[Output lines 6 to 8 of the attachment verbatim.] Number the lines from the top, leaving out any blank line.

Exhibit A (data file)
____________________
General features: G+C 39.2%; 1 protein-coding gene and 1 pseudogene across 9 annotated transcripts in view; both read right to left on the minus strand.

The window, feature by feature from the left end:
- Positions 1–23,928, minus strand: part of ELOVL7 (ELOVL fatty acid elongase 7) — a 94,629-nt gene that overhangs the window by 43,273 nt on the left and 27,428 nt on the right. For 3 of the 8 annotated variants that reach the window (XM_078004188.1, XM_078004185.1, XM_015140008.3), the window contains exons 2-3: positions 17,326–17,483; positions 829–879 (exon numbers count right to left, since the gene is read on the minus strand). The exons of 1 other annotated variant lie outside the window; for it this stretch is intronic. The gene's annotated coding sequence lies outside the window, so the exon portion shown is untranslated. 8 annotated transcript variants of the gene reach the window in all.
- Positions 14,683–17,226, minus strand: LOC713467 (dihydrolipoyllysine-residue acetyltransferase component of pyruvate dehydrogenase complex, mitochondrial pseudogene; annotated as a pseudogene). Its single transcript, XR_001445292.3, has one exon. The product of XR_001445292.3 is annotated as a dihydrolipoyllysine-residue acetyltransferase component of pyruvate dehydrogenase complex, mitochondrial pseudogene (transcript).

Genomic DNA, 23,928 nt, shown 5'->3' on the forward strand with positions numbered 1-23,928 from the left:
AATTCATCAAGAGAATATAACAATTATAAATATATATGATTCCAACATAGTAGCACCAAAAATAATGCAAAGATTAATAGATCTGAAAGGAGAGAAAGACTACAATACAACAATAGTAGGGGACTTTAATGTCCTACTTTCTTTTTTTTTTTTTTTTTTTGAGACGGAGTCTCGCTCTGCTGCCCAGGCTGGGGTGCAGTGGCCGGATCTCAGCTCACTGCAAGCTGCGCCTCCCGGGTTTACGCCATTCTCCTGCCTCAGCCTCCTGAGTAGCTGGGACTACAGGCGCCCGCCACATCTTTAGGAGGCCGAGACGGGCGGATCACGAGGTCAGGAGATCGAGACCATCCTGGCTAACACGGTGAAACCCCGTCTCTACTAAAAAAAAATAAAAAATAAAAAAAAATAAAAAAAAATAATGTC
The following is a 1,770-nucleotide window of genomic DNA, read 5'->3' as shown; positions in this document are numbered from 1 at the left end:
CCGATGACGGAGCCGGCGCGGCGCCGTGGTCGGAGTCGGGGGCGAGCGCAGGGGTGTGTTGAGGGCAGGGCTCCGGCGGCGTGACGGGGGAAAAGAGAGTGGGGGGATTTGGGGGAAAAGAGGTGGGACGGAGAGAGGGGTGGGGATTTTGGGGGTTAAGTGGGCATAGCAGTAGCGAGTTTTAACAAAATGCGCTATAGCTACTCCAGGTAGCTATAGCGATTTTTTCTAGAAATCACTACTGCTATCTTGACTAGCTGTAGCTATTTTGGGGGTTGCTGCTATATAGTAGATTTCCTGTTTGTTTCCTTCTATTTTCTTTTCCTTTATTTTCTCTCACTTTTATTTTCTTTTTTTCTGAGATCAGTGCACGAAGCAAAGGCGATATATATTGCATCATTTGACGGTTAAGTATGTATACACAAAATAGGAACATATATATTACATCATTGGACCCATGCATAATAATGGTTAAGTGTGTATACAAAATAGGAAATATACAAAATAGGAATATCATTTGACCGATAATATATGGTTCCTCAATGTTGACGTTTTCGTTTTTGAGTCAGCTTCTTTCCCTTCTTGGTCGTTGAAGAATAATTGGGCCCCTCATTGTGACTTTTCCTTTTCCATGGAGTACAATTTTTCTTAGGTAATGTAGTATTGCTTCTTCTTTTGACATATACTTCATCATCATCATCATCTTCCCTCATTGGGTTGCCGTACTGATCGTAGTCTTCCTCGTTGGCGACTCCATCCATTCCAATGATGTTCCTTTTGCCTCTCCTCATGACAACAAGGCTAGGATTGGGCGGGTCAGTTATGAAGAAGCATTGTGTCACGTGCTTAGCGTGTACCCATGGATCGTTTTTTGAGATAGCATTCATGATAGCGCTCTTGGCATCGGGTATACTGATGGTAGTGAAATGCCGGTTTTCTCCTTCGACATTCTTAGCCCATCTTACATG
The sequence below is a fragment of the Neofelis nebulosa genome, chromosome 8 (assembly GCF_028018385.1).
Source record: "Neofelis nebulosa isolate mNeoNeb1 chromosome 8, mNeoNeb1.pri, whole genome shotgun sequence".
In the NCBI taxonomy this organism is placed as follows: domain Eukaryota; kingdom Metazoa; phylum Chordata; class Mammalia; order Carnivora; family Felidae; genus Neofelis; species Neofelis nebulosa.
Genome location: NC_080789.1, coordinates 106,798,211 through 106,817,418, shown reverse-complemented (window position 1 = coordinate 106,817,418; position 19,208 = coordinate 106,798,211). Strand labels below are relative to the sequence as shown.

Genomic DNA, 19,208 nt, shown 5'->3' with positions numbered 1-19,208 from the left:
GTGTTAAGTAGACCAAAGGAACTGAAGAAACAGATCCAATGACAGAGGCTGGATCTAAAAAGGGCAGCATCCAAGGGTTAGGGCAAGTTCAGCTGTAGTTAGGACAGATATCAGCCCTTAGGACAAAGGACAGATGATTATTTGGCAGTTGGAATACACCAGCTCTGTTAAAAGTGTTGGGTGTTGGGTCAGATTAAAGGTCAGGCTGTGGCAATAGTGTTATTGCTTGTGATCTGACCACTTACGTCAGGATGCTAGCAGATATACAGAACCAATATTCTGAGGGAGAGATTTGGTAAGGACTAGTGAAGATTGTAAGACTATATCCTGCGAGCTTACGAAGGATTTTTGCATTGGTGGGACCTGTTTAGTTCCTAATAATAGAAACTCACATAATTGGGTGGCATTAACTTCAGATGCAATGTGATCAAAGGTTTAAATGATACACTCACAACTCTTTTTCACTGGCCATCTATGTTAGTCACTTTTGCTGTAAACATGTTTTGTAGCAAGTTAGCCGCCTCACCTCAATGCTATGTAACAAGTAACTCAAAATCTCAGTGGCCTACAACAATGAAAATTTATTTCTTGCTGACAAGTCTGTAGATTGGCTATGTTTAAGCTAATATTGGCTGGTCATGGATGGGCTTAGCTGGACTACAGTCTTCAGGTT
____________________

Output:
AATTCATCAAGAGAATATAACAATTATAAATATATATGATTCCAACATAGTAGCACCAAAAATAATGCAAAGATTAATAGATCTGAAAGGAGAGAAAGACTACAATACAACAATAGTAGGGGACTTTAATGTCCTACTTTCTTTTTTTTTTTTTTTTTTTGAGACGGAGTCTCGCTCTGCTGCCCAGGCTGGGGTGCAGTGGCCGGATCTCAGCTCACTGCAAGCTGCGCCTCCCGGGTTTACGCCATTCTCCTGCCTCAGCCTCCTGAGTAGCTGGGACTACAGGCGCCCGCCACATCTTTAGGAGGCCGAGACGGGCGGATCACGAGGTCAGGAGATCGAGACCATCCTGGCTAACACGGTGAAACCCCGTCTCTACTAAAAAAAAATAAAAAATAAAAAAAAATAAAAAAAAATAATGTC
The following is a 1,770-nucleotide window of genomic DNA, read 5'->3' as shown; positions in this document are numbered from 1 at the left end:
CCGATGACGGAGCCGGCGCGGCGCCGTGGTCGGAGTCGGGGGCGAGCGCAGGGGTGTGTTGAGGGCAGGGCTCCGGCGGCGTGACGGGGGAAAAGAGAGTGGGGGGATTTGGGGGAAAAGAGGTGGGACGGAGAGAGGGGTGGGGATTTTGGGGGTTAAGTGGGCATAGCAGTAGCGAGTTTTAACAAAATGCGCTATAGCTACTCCAGGTAGCTATAGCGATTTTTTCTAGAAATCACTACTGCTATCTTGACTAGCTGTAGCTATTTTGGGGGTTGCTGCTATATAGTAGATTTCCTGTTTGTTTCCTTCTATTTTCTTTTCCTTTATTTTCTCTCACTTTTATTTTCTTTTTTTCTGAGATCAGTGCACGAAGCAAAGGCGATATATATTGCATCATTTGACGGTTAAGTATGTATACACAAAATAGGAACATATATATTACATCATTGGACCCATGCATAATAATGGTTAAGTGTGTATACAAAATAGGAAATATACAAAATAGGAATATCATTTGACCGATAATATATGGTTCCTCAATGTTGACGTTTTCGTTTTTGAGTCAGCTTCTTTCCCTTCTTGGTCGTTGAAGAATAATTGGGCCCCTCATTGTGACTTTTCCTTTTCCATGGAGTACAATTTTTCTTAGGTAATGTAGTATTGCTTCTTCTTTTGACATATACTTCATCATCATCATCATCTTCCCTCATTGGGTTGCCGTACTGATCGTAGTCTTCCTCGTTGGCGACTCCATCCATTCCAATGATGTTCCTTTTGCCTCTCCTCATGACAACAAGGCTAGGATTGGGCGGGTCAGTTATGAAGAAGCATTGTGTCACGTGCTTAGCGTGTACCCATGGATCGTTTTTTGAGATAGCATTCATGATAGCGCTCTTGGCATCGGGTATACTGATGGTAGTGAAATGCCGGTTTTCTCCTTCGACATTCTTAGCCCATCTTACATG